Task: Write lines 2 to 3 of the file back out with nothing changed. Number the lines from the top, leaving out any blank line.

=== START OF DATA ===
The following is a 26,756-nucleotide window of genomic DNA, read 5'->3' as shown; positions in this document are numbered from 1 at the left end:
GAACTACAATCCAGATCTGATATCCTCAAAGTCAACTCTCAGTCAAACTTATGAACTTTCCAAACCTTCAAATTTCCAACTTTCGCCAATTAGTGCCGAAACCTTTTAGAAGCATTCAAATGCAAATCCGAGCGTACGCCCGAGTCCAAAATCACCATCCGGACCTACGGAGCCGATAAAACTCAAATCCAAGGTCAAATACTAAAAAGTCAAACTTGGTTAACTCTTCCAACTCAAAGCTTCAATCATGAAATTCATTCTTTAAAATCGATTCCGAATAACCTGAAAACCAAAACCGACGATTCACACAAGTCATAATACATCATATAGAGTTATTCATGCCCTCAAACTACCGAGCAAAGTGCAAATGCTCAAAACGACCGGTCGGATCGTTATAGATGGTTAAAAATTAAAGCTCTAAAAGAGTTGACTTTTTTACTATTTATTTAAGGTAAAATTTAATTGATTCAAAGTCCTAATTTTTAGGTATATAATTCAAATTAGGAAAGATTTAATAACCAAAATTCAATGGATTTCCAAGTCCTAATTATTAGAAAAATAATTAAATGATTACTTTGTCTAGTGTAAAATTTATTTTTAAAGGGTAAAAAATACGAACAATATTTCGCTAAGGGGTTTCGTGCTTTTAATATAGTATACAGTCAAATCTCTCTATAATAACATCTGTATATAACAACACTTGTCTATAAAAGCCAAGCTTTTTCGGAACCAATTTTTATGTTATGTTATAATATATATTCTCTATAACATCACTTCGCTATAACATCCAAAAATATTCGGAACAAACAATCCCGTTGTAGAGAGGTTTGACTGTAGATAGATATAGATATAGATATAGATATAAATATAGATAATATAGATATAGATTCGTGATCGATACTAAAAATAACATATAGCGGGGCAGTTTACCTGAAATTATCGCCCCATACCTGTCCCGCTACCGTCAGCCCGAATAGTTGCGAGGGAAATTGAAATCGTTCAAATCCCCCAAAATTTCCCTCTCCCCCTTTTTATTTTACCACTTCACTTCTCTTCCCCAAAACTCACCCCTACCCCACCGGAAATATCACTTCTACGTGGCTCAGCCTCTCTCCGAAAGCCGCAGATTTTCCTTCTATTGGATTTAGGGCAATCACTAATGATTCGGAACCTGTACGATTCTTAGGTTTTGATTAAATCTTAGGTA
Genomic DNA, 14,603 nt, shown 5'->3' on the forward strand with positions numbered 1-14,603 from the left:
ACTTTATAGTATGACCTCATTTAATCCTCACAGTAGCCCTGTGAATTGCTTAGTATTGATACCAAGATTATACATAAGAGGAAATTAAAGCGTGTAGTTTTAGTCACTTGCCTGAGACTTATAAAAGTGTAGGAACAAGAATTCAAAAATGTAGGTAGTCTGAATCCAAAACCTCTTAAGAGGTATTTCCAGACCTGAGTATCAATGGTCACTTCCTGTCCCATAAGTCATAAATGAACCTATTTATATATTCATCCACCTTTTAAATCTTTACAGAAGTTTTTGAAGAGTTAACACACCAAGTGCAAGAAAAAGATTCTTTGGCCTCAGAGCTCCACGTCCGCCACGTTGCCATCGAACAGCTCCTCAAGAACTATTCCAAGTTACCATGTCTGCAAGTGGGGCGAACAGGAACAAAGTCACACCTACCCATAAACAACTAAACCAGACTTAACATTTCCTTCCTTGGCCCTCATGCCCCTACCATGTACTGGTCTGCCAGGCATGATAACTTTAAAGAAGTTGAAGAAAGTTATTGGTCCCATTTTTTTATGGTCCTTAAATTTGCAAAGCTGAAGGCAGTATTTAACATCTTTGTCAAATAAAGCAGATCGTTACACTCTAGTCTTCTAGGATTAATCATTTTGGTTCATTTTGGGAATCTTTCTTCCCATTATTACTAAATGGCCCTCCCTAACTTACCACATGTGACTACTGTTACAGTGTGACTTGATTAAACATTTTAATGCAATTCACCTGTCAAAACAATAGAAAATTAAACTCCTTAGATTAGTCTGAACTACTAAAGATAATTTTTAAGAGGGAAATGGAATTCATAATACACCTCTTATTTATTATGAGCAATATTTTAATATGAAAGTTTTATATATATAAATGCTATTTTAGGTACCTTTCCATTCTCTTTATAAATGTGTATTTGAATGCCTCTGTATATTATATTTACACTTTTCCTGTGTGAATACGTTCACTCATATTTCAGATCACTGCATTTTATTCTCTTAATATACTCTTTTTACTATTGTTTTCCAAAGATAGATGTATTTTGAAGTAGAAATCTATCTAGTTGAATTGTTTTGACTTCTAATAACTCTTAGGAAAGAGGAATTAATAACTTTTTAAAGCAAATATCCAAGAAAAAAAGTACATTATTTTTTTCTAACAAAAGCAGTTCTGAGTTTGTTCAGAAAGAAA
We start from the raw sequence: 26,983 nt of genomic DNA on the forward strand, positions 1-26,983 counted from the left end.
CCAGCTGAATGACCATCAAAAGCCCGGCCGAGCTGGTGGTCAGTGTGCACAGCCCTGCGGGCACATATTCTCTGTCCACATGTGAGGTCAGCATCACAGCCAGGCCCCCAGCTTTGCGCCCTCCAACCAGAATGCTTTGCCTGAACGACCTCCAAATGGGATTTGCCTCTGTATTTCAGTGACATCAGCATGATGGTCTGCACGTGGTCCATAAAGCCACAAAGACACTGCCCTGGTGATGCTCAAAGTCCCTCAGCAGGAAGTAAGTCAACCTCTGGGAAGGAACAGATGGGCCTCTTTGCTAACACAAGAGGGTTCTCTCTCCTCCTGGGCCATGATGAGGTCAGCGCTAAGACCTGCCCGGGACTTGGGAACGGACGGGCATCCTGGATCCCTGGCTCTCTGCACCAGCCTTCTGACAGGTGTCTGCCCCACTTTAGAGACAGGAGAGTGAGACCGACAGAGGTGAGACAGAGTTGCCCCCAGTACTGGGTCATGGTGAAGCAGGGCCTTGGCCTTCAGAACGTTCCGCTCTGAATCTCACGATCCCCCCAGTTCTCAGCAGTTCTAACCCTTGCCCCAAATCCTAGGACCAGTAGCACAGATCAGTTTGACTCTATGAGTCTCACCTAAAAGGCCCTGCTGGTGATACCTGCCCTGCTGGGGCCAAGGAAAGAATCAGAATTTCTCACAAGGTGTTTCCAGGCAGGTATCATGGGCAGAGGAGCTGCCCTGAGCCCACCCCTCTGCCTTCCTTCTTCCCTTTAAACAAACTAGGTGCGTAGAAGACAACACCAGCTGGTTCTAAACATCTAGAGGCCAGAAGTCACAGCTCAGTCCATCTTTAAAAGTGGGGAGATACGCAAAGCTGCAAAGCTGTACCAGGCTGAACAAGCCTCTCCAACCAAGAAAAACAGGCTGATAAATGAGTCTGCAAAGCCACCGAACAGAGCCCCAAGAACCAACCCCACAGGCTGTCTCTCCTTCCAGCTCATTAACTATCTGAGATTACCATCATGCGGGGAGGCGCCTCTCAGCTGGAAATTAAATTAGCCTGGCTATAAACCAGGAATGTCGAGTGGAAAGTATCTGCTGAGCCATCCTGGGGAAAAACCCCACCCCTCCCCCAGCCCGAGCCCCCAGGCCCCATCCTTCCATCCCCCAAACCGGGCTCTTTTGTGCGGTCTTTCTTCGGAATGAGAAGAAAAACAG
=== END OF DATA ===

GAACTACAATCCAGATCTGATATCCTCAAAGTCAACTCTCAGTCAAACTTATGAACTTTCCAAACCTTCAAATTTCCAACTTTCGCCAATTAGTGCCGAAACCTTTTAGAAGCATTCAAATGCAAATCCGAGCGTACGCCCGAGTCCAAAATCACCATCCGGACCTACGGAGCCGATAAAACTCAAATCCAAGGTCAAATACTAAAAAGTCAAACTTGGTTAACTCTTCCAACTCAAAGCTTCAATCATGAAATTCATTCTTTAAAATCGATTCCGAATAACCTGAAAACCAAAACCGACGATTCACACAAGTCATAATACATCATATAGAGTTATTCATGCCCTCAAACTACCGAGCAAAGTGCAAATGCTCAAAACGACCGGTCGGATCGTTATAGATGGTTAAAAATTAAAGCTCTAAAAGAGTTGACTTTTTTACTATTTATTTAAGGTAAAATTTAATTGATTCAAAGTCCTAATTTTTAGGTATATAATTCAAATTAGGAAAGATTTAATAACCAAAATTCAATGGATTTCCAAGTCCTAATTATTAGAAAAATAATTAAATGATTACTTTGTCTAGTGTAAAATTTATTTTTAAAGGGTAAAAAATACGAACAATATTTCGCTAAGGGGTTTCGTGCTTTTAATATAGTATACAGTCAAATCTCTCTATAATAACATCTGTATATAACAACACTTGTCTATAAAAGCCAAGCTTTTTCGGAACCAATTTTTATGTTATGTTATAATATATATTCTCTATAACATCACTTCGCTATAACATCCAAAAATATTCGGAACAAACAATCCCGTTGTAGAGAGGTTTGACTGTAGATAGATATAGATATAGATATAGATATAAATATAGATAATATAGATATAGATTCGTGATCGATACTAAAAATAACATATAGCGGGGCAGTTTACCTGAAATTATCGCCCCATACCTGTCCCGCTACCGTCAGCCCGAATAGTTGCGAGGGAAATTGAAATCGTTCAAATCCCCCAAAATTTCCCTCTCCCCCTTTTTATTTTACCACTTCACTTCTCTTCCCCAAAACTCACCCCTACCCCACCGGAAATATCACTTCTACGTGGCTCAGCCTCTCTCCGAAAGCCGCAGATTTTCCTTCTATTGGATTTAGGGCAATCACTAATGATTCGGAACCTGTACGATTCTTAGGTTTTGATTAAATCTTAGGTA
Genomic DNA, 14,603 nt, shown 5'->3' on the forward strand with positions numbered 1-14,603 from the left: